Complementary Approaches Using Osteoporosis Genetically Modified Models
In addition to the above-mentioned models, morphants, stable knockdown and mutant zebrafish lines displaying phenotypic features that partially mimic OP are available (they have been extensively discussed by Laizé et al., 2014; Bergen et al., 2019; Carnovali et al., 2019a; Tonelli et al., 2020; Dietrich et al., 2021). These models are valuable tools to study OP-related genes and mechanisms associated with low BMD and fragile bones, and can be used in compound screening assays. Relevant examples in zebrafish are the atp6v1h mutant, which exhibits a severe reduction in the number of mature osteoblasts and an increase in mmp9 and mmp13 expression (Zhang et al., 2017), the bmp1 frilly fins (Asharani et al., 2012) and col1a1 chihuahua (Fisher et al., 2003) mutants, which show general defects in bone growth that lead to weak bones prone to fractures, the gpr137ba mutant (Urso et al., 2019) characterized by an increased bone resorption, the gba1 morphant (Zancan et al., 2015) characterized by impaired osteoblast differentiation and reduced bone mineralization, and the sp7 mutant (Kague et al., 2016) presenting a delayed bone maturation and unregulated bone formation. On a different aspect, the use of teleost systems to study gene-specific effects upon pharmacological manipulation holds a great potential for the screening of anti-OP compounds. For example, SOST is a protein secreted in human by the osteocytes (Delgado-Calle et al., 2017), and its mutated form was associated to high bone mass (HBM) disorders (Balemans et al., 2001). By inhibiting SOST binding to LRP5/6, the monoclonal antibody romosozumab could stimulate bone deposition and improve OP patients’ condition (McClung, 2018). Interestingly, bone remodeling in zebrafish and medaka is also mediated by sost, although not expressed by osteocytes, and the down-regulation of sost expression resulted in more bone deposited (Ofer et al., 2019). Thus teleosts could be used for large screening assays aiming at identifying compound that could modulate sost expression toward an increased bone deposition. A similar example is associated with the modulation of smad9 expression in zebrafish (Gregson et al., 2020; McDonald et al., 2021). These two examples highlight the evolutionary conservation of skeletal mechanisms from fish to human and reinforce the suitability of teleost models for target-based screening assays. Data from genome wide association studies (GWAS) and human epidemiological analysis of skeletal diseases represent a promising source of new targets to be validated and further characterized in teleosts.
The high degree of conservation of the mechanisms involved in skeletogenesis between fish and mammals allows to recapitulate, with a notable similarity, OP phenotypes in zebrafish and medaka, two small teleosts that can be incorporated in high-throughput screening pipelines and thus hold great promises for the discovery of anti-OP drugs. Among the different systems described in this review, glucocorticoid-induced OP in zebrafish is by far the most popular system, being easily operable in most laboratories and necessitating only wild-type zebrafish lines. Although the transgenic medaka line overexpressing rankl is meant to gain more importance in the future as it represents the most suited OP model developed so far, particular attention should be given to fish HBM models currently being developed as they provide an interesting alternative approach to classical OP models that may prove to be more fruitful. The positive impact of fish OP models on the identification of compounds with anti-OP activity is already perceptible and is likely to gain momentum in the next decade. Due to their enormous potential, it is also possible that we see fish OP models becoming more prominent models for pre-clinical OP studies.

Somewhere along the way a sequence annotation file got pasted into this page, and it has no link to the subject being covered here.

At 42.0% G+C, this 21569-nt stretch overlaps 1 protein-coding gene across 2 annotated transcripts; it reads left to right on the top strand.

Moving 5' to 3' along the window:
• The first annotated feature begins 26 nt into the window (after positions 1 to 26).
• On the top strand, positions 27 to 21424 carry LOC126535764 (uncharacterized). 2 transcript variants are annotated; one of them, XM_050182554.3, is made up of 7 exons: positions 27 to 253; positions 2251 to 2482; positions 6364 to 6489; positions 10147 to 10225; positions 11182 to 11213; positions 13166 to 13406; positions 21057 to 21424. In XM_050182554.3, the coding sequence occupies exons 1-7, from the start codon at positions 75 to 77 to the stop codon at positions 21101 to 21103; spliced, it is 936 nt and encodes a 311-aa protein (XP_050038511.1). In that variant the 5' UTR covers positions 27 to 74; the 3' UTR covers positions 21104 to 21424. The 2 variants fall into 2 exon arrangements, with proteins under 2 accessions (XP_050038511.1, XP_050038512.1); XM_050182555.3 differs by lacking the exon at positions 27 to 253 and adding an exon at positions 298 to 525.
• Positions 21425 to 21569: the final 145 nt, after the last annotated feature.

JR drafted the tables. All authors contributed to the literature research, to the writing, editing of the manuscript, and approved the submitted version.
The authors acknowledge the financial support of the Portuguese Foundation for Science and Technology (grant UIDB/04326/2020) and the European Commission through the INTERREG Atlantic Area program (grant EAPA_151/2016/BLUEHUMAN).
Conflict of Interest
The authors declare that the research was conducted in the absence of any commercial or financial relationships that could be construed as a potential conflict of interest.
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Keywords: teleosts, fish model, induced osteoporosis, screening, bone anabolic compounds
Citation: Rosa JT, Laizé V, Gavaia PJ and Cancela ML (2021) Fish Models of Induced Osteoporosis. Front. Cell Dev. Biol. 9:672424. doi: 10.3389/fcell.2021.672424
Received: 25 February 2021; Accepted: 28 April 2021;
Published: 10 June 2021.
Edited by:Liqing Zang, Mie University, Japan
Reviewed by:Dylan J. M. Bergen, University of Bristol, United Kingdom
Massimo Mariotti, University of Milan, Italy
Erika Kague, University of Bristol, United Kingdom
Copyright © 2021 Rosa, Laizé, Gavaia and Cancela. This is an open-access article distributed under the terms of the Creative Commons Attribution License (CC BY). The use, distribution or reproduction in other forums is permitted, provided the original author(s) and the copyright owner(s) are credited and that the original publication in this journal is cited, in accordance with accepted academic practice. No use, distribution or reproduction is permitted which does not comply with these terms.